Don’t be afraid to extend your hand and welcome them to your store. Everything begins with a smile.


Listening is our most valuable skill. Listen to your guest. Is it in defense of something you already said?  Is it to point out they already had someone talk to them about it? Is it because they genuinely want to help you in the process of repairing their vehicle? Quite frankly, it really doesn’t matter.  Look at your guest, gesture while they are speaking, this shows interest and concern.

If your facility has a drive through, invite the guest to stay at their vehicle and start your walk around. Your guest is more comfortable at their vehicle than in an office at this point. Participate in the conversation, but don’t forget at some point you will need to take charge of this interaction and make them feel they came to the right place. Once the walk around is done, then invite your guest to follow you to your work station and strengthen your relationship with your guest

If your facility does not have a friendly drive through, be sure to invite your guest to follow you to their vehicle. Always be mindful of weather conditions, if necessary you can simply ask your guest the wait a moment while you go to the vehicle and gather some information so you can better assist them.  Then listen to what it is they are concerned with and offer solutions.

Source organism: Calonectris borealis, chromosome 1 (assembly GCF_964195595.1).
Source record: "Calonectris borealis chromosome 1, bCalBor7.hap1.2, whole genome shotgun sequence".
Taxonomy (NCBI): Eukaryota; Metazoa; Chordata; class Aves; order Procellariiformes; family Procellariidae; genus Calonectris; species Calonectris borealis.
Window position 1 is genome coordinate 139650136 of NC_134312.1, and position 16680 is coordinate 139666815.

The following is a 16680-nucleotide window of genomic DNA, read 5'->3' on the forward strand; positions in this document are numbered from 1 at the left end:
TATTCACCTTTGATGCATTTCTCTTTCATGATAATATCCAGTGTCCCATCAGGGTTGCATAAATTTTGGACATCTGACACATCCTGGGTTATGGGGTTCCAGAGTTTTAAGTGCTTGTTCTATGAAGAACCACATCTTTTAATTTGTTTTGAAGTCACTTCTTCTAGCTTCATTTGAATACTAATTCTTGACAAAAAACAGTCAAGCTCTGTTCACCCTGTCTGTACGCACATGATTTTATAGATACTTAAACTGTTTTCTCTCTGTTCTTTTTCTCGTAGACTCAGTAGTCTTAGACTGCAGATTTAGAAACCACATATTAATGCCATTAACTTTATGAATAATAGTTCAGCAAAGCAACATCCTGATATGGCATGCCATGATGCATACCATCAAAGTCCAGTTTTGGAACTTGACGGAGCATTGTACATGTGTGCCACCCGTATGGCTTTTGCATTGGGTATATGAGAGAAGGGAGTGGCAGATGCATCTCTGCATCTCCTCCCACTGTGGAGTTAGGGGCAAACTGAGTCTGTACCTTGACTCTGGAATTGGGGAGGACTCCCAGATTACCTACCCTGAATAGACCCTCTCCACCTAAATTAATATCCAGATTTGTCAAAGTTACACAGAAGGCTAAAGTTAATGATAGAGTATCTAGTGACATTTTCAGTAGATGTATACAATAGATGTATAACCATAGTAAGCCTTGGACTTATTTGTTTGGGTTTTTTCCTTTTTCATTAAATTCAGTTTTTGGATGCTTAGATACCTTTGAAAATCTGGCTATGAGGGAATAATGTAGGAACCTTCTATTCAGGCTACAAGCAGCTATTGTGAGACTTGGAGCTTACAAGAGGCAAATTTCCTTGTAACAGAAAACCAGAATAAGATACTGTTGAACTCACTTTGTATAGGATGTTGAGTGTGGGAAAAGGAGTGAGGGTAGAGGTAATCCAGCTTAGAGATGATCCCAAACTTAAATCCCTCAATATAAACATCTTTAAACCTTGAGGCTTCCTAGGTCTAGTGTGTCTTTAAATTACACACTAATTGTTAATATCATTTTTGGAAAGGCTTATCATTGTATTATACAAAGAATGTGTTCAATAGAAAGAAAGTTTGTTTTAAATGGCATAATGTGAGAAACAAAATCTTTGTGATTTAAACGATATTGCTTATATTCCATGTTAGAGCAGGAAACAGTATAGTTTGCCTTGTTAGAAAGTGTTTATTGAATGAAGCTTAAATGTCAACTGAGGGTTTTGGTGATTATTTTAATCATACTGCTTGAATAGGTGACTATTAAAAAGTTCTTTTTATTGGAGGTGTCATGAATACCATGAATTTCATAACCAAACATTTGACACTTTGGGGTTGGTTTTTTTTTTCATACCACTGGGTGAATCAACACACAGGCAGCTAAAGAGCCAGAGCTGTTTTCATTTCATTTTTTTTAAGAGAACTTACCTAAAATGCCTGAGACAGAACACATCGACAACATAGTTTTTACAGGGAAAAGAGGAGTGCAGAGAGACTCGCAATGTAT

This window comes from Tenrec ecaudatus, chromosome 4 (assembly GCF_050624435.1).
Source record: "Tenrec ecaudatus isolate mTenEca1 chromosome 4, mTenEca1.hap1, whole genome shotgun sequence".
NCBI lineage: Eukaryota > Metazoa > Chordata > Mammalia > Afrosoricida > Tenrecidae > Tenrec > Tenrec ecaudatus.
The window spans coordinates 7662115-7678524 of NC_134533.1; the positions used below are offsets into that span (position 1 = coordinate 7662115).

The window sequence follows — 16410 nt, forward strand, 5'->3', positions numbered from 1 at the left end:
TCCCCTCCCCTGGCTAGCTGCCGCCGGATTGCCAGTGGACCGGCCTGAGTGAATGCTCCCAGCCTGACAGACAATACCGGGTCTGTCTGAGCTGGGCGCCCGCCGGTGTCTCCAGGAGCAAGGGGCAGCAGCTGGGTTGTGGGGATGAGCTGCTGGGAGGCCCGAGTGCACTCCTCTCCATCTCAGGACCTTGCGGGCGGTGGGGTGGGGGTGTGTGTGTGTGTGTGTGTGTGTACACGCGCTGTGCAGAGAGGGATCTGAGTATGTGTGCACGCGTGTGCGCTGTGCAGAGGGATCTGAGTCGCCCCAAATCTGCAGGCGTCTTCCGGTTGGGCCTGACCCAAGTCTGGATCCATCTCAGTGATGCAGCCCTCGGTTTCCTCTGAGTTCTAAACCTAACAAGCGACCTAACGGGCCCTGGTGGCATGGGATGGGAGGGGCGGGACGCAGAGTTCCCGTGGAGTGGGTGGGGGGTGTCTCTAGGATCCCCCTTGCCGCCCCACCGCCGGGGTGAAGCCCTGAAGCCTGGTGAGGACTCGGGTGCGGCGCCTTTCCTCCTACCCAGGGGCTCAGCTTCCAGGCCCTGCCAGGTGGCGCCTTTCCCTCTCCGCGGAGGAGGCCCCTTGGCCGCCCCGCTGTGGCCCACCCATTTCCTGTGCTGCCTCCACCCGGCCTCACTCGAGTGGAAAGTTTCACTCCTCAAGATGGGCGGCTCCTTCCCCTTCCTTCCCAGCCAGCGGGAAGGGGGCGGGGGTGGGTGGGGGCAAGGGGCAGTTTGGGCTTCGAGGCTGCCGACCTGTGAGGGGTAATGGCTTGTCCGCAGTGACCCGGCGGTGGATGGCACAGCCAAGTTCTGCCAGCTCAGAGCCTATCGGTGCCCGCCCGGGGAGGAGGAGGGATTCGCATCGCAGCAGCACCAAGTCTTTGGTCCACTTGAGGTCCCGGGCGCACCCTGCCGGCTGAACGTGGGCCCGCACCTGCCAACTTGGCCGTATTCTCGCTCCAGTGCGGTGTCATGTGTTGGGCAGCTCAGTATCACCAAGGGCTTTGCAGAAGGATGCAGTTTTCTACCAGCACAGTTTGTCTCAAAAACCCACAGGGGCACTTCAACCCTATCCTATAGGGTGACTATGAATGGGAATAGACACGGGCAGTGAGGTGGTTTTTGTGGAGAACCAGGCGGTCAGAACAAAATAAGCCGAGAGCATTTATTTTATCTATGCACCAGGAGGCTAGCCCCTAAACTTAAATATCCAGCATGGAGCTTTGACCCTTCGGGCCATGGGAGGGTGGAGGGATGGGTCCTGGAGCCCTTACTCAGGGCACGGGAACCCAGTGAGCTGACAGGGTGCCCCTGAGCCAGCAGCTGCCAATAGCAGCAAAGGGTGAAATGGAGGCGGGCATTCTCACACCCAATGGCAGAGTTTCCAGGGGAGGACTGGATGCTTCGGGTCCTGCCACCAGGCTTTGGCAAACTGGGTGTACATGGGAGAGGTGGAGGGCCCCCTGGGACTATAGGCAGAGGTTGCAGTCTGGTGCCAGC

Keep Your Promise

Do what you say you’re going to do. This step involves your entire operation. EVERYONE! Fix the vehicle right the first time.

Call the guests with an update when you say you’re going to call, This is critical to your guests perception of you and your store. Keep your guest informed no matter what the information is. Be sure the repair order total is at the price you quoted, or less. This is a big part of meeting and exceeding their expectations.

Active Delivery

Wrap up your guest experience with a presentation of your professionalism have your i’s dotted and t’s crossed. Be ready with the repair order completed and make sure it represents a value based document for your guest to take. Ask for future business.

Follow Up

This step brings it all together. To make that lasting impression, call your guest after the service is performed. Bring your efforts to the forefront and let your guest know that they were your top priority. Ask for future business. Make that future appointment. Be ready to ask if you have earned the right to service their automotive needs again.

What do you think your guest will think of you and your store if you just got a call from them to ask a question and you called back in a couple of days  and said “I was thinking of our conversation the other day and I was wondering how you made out?”

There is a lot to do in our business to earn the right to retain our guests. It is not easy, but can develop into a process for success.  So, let’s start with the next person that calls or walks in. Guess what? Our competition does!
When you think about it, everything we do for our guests is to service them again one more time.

Set the stage for you to become their “my mechanic”.


About the Author